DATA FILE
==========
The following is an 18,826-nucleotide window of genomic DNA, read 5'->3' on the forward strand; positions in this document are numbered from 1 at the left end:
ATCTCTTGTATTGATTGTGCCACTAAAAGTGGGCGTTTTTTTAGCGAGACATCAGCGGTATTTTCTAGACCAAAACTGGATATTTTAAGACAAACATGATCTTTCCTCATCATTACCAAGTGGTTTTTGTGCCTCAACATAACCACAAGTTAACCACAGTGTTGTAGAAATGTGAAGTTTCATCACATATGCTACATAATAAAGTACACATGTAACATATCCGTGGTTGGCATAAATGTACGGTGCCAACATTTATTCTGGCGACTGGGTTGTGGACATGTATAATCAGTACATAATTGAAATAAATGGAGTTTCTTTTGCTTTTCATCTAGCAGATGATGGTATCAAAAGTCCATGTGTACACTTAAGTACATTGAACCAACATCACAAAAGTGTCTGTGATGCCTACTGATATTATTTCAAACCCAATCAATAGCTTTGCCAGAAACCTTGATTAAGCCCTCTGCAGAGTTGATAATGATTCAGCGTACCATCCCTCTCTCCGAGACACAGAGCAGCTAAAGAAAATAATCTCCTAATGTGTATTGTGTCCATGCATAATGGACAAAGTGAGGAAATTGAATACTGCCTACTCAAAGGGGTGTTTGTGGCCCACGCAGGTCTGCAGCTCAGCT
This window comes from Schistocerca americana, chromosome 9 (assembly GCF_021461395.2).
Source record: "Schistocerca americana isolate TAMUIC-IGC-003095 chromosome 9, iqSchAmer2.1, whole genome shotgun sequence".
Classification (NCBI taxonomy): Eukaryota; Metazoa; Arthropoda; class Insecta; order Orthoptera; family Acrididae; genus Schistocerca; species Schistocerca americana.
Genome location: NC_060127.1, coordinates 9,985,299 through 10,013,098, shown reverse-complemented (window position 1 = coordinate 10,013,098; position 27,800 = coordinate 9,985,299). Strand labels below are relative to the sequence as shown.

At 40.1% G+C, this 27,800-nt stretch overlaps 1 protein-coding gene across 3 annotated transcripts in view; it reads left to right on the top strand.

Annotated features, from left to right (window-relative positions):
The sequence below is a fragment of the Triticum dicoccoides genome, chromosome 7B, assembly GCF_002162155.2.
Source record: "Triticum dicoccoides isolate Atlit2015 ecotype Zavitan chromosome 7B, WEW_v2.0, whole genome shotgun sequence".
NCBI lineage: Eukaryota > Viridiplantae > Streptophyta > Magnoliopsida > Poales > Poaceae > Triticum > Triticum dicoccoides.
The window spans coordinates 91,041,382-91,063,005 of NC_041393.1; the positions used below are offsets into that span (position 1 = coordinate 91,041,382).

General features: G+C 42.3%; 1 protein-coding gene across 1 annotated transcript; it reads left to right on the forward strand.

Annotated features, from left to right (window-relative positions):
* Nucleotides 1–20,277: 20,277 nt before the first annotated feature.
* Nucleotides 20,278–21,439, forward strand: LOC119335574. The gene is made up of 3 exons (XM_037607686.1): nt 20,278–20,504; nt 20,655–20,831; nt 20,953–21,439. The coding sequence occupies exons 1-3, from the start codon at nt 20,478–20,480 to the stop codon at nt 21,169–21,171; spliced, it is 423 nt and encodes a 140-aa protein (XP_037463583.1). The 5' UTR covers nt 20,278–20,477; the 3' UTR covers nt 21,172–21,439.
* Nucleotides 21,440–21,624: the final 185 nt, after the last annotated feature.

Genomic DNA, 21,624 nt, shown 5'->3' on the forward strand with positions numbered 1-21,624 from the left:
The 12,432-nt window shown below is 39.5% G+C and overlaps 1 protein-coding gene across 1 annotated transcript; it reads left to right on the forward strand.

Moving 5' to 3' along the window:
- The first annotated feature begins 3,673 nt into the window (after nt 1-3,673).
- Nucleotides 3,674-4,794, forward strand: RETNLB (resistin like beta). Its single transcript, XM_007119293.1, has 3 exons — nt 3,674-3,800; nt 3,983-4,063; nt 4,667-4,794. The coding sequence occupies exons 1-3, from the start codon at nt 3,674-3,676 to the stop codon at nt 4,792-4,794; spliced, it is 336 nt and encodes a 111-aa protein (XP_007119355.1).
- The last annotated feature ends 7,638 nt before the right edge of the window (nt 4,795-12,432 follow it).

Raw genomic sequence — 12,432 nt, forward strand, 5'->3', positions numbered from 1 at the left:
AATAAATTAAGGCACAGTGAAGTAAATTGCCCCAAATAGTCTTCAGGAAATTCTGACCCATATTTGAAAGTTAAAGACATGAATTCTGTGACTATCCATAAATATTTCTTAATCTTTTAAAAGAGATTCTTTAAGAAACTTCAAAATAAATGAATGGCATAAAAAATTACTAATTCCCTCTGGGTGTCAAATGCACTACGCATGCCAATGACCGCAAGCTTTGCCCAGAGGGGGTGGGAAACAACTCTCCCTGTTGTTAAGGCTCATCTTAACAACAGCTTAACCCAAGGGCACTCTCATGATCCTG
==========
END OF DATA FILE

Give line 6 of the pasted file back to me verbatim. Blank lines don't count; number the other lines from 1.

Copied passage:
Genome location: NC_060127.1, coordinates 9,985,299 through 10,013,098, shown reverse-complemented (window position 1 = coordinate 10,013,098; position 27,800 = coordinate 9,985,299). Strand labels below are relative to the sequence as shown.